Solar Booming In Turkey Thanks To Hybrid Power Plants

Ember Says Country’s Cumulative Solar Capacity Exceeds Wind With Over 12 GW Installed Till Early 2024
Ember adds 510 MW of secondary PV capacity energized through hybrid projects till early 2024 to Turkey’s official operational capacity of 11.8 GW till the end of December 2023. (Photo Credit: Ember)
Ember adds 510 MW of secondary PV capacity energized through hybrid projects till early 2024 to Turkey’s official operational capacity of 11.8 GW till the end of December 2023. (Photo Credit: Ember)
  • According to Ember, Turkey's total installed solar PV capacity has grown to a cumulative 12.2 GW 
  • It includes 510 MW realized through the hybrid power plants as secondary PV capacity 
  • Analysts recommend the government to ensure transparent capacity allocation process and comprehensive planning 
  • This should include hybrid power plant installations as well as floating solar power projects 

Climate and energy think tank Ember pegs the total operational solar PV capacity of Turkey at over 12 GW, surpassing wind energy, with the addition of 510 MW of secondary PV capacity through hybrid power plants till early 2024. 

This is over and above the 11.8 GW solar energy capacity that the country's Energy Market Regulatory Authority (EMRA) had announced till 2023-end, along with 11.7 GW of wind. However, Ember points out that this does not factor in 510 MW of PV capacity added via hybrid projects. Adding this takes the country's aggregate solar PV capacity to 12.2 GW, with hybrid solar accounting for 4.2% of the total installed solar capacity.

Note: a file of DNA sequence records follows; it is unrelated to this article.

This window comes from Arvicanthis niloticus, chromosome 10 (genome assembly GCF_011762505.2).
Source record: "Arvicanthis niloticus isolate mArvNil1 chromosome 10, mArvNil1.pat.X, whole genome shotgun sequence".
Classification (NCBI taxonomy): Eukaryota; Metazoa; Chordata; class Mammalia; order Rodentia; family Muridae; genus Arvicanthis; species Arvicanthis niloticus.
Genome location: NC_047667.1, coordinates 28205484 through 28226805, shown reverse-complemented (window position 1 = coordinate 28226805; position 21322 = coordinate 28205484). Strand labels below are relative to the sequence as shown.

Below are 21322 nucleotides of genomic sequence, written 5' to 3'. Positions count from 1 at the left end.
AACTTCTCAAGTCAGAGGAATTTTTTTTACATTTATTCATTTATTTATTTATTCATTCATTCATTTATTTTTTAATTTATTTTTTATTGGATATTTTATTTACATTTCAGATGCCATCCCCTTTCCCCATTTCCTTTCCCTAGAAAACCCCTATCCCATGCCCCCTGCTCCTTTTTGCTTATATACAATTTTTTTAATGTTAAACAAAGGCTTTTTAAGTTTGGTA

Wind power installations currently dominate Turkey's hybrid projects. Ember counts 63% of the secondary solar capacity installed in 14 hybrid plants with wind as the primary source. The remaining 110 MW hybrid solar capacity is located in power plants with other primary sources while 80 MW is installed with hydro projects. 

Turkey has made it mandatory for electricity generation from secondary sources to be reported annually by January 10, according to Ember. However, solar generation is still reported from the primary source in official data before November 2023. 

"As hybrid solar generation nears the threshold of TWh output, amalgamating its data with that of other sources compromises the precision of past generation data, a concern exacerbated by the increasing hybrid capacity," state the analysts. 

They calculate the expected annual generation from hybrid power plants to have reached 798 GWh, corresponding to 4.2% of total solar energy production of Turkey in 2023. 

More hybrid solar capacity is on its way as 1.9 GW of approved hybrid solar capacity was yet to be installed at the end of 2023, representing a project stock equivalent to 16% of all installed solar in Turkey. Of this, 62% was allocated to wind and 13% to hydroelectric power plants. 

Ember says 60% of the hybrid solar capacity in the pipeline is concentrated in 10 provinces, including 178 MW in Çanakkale, 138 MW in Manisa, and 122 MW in Balıkesir. Konya, which has the largest project stock at 212 MW, and Kahramanmaraş, which ranked eighth with 82 MW, are among the cities with high solar potential, it adds. 

The country is still to announce a floating solar plant as part of a hybrid arrangement despite it having 80 GW floating PV potential. Things may improve in the near future, it said, referring to a bill submitted in January 2024 that calls for floating solar installations on dammed hydro reservoirs. 

Ember believes the country can boost the share of solar energy by ensuring a more transparent capacity allocation process and comprehensive planning that includes floating solar power and anticipates hybrid power plant installations. 

Turkey's ambition is to install 53 GW of solar capacity nationally by 2035. Along with hybrid projects, it can achieve the same through rooftop solar, according to an earlier analysis by Ember.  

Ember pegs Turkey's total technical rooftop solar potential at over 120 GW that can help it meet 45% of total electricity consumption. It can also bring down subsidies for residential power with the help of rooftop solar by $3.6 billion. 

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